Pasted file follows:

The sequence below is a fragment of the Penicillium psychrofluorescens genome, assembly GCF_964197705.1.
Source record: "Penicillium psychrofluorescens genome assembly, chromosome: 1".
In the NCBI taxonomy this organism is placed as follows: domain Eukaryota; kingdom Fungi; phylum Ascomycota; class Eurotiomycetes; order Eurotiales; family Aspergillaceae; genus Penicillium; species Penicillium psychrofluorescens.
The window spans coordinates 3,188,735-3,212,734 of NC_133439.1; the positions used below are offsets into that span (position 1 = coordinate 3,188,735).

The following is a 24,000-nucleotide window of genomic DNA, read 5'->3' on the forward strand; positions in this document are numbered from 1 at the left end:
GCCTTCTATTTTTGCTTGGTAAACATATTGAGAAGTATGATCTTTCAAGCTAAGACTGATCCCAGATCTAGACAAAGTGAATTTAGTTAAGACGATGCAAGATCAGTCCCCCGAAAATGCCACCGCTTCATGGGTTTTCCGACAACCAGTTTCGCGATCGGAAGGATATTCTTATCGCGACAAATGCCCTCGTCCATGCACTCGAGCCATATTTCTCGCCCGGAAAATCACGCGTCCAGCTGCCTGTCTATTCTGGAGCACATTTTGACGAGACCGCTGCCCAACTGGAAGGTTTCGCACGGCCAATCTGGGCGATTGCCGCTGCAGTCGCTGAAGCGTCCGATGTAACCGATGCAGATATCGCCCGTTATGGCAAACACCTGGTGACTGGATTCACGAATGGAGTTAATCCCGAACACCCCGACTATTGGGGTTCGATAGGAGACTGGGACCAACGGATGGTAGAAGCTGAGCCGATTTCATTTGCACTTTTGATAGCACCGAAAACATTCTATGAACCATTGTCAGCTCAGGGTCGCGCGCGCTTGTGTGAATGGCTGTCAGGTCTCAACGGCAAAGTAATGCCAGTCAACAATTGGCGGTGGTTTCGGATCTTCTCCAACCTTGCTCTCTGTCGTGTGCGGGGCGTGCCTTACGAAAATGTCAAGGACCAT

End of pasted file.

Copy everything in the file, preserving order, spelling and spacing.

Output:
The sequence below is a fragment of the Penicillium psychrofluorescens genome, assembly GCF_964197705.1.
Source record: "Penicillium psychrofluorescens genome assembly, chromosome: 1".
In the NCBI taxonomy this organism is placed as follows: domain Eukaryota; kingdom Fungi; phylum Ascomycota; class Eurotiomycetes; order Eurotiales; family Aspergillaceae; genus Penicillium; species Penicillium psychrofluorescens.
The window spans coordinates 3,188,735-3,212,734 of NC_133439.1; the positions used below are offsets into that span (position 1 = coordinate 3,188,735).

The following is a 24,000-nucleotide window of genomic DNA, read 5'->3' on the forward strand; positions in this document are numbered from 1 at the left end:
GCCTTCTATTTTTGCTTGGTAAACATATTGAGAAGTATGATCTTTCAAGCTAAGACTGATCCCAGATCTAGACAAAGTGAATTTAGTTAAGACGATGCAAGATCAGTCCCCCGAAAATGCCACCGCTTCATGGGTTTTCCGACAACCAGTTTCGCGATCGGAAGGATATTCTTATCGCGACAAATGCCCTCGTCCATGCACTCGAGCCATATTTCTCGCCCGGAAAATCACGCGTCCAGCTGCCTGTCTATTCTGGAGCACATTTTGACGAGACCGCTGCCCAACTGGAAGGTTTCGCACGGCCAATCTGGGCGATTGCCGCTGCAGTCGCTGAAGCGTCCGATGTAACCGATGCAGATATCGCCCGTTATGGCAAACACCTGGTGACTGGATTCACGAATGGAGTTAATCCCGAACACCCCGACTATTGGGGTTCGATAGGAGACTGGGACCAACGGATGGTAGAAGCTGAGCCGATTTCATTTGCACTTTTGATAGCACCGAAAACATTCTATGAACCATTGTCAGCTCAGGGTCGCGCGCGCTTGTGTGAATGGCTGTCAGGTCTCAACGGCAAAGTAATGCCAGTCAACAATTGGCGGTGGTTTCGGATCTTCTCCAACCTTGCTCTCTGTCGTGTGCGGGGCGTGCCTTACGAAAATGTCAAGGACCAT